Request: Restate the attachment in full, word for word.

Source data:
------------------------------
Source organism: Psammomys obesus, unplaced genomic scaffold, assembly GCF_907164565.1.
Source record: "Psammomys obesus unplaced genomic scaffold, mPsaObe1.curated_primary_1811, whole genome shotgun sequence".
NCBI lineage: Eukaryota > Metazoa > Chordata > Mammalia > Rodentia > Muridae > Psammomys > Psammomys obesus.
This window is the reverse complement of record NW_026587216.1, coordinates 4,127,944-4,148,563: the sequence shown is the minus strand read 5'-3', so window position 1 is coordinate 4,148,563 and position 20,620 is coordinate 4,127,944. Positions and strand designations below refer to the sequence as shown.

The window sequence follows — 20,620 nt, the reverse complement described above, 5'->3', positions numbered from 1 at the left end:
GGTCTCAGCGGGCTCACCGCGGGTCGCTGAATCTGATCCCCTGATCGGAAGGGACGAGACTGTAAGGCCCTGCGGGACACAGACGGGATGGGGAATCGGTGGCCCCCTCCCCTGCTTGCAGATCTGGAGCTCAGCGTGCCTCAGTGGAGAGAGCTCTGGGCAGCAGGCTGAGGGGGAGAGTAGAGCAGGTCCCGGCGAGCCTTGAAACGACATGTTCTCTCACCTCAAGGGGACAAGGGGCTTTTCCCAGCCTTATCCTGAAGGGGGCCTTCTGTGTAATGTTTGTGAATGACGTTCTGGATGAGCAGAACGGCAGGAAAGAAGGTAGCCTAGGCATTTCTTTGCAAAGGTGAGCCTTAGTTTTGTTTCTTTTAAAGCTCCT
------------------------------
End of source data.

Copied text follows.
Source organism: Psammomys obesus, unplaced genomic scaffold, assembly GCF_907164565.1.
Source record: "Psammomys obesus unplaced genomic scaffold, mPsaObe1.curated_primary_1811, whole genome shotgun sequence".
NCBI lineage: Eukaryota > Metazoa > Chordata > Mammalia > Rodentia > Muridae > Psammomys > Psammomys obesus.
This window is the reverse complement of record NW_026587216.1, coordinates 4,127,944-4,148,563: the sequence shown is the minus strand read 5'-3', so window position 1 is coordinate 4,148,563 and position 20,620 is coordinate 4,127,944. Positions and strand designations below refer to the sequence as shown.

The window sequence follows — 20,620 nt, the reverse complement described above, 5'->3', positions numbered from 1 at the left end:
GGTCTCAGCGGGCTCACCGCGGGTCGCTGAATCTGATCCCCTGATCGGAAGGGACGAGACTGTAAGGCCCTGCGGGACACAGACGGGATGGGGAATCGGTGGCCCCCTCCCCTGCTTGCAGATCTGGAGCTCAGCGTGCCTCAGTGGAGAGAGCTCTGGGCAGCAGGCTGAGGGGGAGAGTAGAGCAGGTCCCGGCGAGCCTTGAAACGACATGTTCTCTCACCTCAAGGGGACAAGGGGCTTTTCCCAGCCTTATCCTGAAGGGGGCCTTCTGTGTAATGTTTGTGAATGACGTTCTGGATGAGCAGAACGGCAGGAAAGAAGGTAGCCTAGGCATTTCTTTGCAAAGGTGAGCCTTAGTTTTGTTTCTTTTAAAGCTCCT